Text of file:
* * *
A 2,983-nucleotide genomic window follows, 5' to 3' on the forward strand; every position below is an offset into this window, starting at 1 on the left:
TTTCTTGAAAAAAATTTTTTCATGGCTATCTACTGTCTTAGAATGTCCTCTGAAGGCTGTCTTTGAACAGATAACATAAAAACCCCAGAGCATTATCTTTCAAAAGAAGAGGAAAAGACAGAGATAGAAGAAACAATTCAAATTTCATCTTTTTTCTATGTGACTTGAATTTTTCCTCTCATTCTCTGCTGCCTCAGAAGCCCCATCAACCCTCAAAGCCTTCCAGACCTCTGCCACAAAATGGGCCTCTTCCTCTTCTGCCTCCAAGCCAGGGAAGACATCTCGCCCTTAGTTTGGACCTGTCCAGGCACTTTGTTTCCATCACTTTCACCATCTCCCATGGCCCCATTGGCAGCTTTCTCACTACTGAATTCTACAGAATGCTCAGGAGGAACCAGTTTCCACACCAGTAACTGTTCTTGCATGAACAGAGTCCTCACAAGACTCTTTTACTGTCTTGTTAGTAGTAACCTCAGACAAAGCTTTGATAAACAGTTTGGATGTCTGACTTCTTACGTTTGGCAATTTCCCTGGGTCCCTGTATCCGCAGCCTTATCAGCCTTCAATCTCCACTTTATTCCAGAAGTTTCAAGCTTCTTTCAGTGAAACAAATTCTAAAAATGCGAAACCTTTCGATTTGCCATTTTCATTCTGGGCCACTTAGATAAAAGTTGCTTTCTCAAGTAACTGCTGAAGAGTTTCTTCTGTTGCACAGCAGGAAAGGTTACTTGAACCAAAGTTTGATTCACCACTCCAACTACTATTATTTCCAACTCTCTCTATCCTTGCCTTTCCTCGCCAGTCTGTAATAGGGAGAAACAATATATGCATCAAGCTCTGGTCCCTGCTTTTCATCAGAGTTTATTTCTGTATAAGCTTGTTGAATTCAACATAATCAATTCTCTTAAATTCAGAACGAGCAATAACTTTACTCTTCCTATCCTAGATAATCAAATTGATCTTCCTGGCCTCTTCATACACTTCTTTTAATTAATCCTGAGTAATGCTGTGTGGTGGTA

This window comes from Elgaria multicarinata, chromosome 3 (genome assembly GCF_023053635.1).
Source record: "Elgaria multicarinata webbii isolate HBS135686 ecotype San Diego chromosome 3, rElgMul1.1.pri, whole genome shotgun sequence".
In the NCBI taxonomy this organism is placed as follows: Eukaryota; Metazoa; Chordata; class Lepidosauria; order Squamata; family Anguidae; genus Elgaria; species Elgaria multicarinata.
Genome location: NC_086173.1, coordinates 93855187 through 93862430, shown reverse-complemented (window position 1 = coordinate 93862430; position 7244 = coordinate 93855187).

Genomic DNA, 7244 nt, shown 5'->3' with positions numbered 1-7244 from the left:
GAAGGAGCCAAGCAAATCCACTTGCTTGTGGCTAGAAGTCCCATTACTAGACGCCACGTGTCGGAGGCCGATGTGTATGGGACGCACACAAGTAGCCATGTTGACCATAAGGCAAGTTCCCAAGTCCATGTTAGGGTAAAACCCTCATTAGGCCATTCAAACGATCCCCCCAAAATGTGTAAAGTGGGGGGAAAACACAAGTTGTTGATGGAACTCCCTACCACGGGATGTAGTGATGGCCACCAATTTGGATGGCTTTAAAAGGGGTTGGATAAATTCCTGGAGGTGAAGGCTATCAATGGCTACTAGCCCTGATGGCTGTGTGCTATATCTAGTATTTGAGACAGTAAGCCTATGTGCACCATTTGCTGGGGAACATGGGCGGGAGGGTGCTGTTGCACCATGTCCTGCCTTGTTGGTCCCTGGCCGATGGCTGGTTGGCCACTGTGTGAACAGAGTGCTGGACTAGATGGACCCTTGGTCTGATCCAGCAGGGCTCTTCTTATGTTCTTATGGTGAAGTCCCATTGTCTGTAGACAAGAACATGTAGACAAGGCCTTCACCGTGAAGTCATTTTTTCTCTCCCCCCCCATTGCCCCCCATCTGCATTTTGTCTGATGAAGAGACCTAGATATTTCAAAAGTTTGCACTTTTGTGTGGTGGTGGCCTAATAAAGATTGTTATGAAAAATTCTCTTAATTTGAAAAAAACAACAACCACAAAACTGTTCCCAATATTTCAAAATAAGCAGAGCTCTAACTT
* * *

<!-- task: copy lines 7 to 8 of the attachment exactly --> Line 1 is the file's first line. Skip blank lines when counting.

Genomic DNA, 7244 nt, shown 5'->3' with positions numbered 1-7244 from the left:
GAAGGAGCCAAGCAAATCCACTTGCTTGTGGCTAGAAGTCCCATTACTAGACGCCACGTGTCGGAGGCCGATGTGTATGGGACGCACACAAGTAGCCATGTTGACCATAAGGCAAGTTCCCAAGTCCATGTTAGGGTAAAACCCTCATTAGGCCATTCAAACGATCCCCCCAAAATGTGTAAAGTGGGGGGAAAACACAAGTTGTTGATGGAACTCCCTACCACGGGATGTAGTGATGGCCACCAATTTGGATGGCTTTAAAAGGGGTTGGATAAATTCCTGGAGGTGAAGGCTATCAATGGCTACTAGCCCTGATGGCTGTGTGCTATATCTAGTATTTGAGACAGTAAGCCTATGTGCACCATTTGCTGGGGAACATGGGCGGGAGGGTGCTGTTGCACCATGTCCTGCCTTGTTGGTCCCTGGCCGATGGCTGGTTGGCCACTGTGTGAACAGAGTGCTGGACTAGATGGACCCTTGGTCTGATCCAGCAGGGCTCTTCTTATGTTCTTATGGTGAAGTCCCATTGTCTGTAGACAAGAACATGTAGACAAGGCCTTCACCGTGAAGTCATTTTTTCTCTCCCCCCCCATTGCCCCCCATCTGCATTTTGTCTGATGAAGAGACCTAGATATTTCAAAAGTTTGCACTTTTGTGTGGTGGTGGCCTAATAAAGATTGTTATGAAAAATTCTCTTAATTTGAAAAAAACAACAACCACAAAACTGTTCCCAATATTTCAAAATAAGCAGAGCTCTAACTT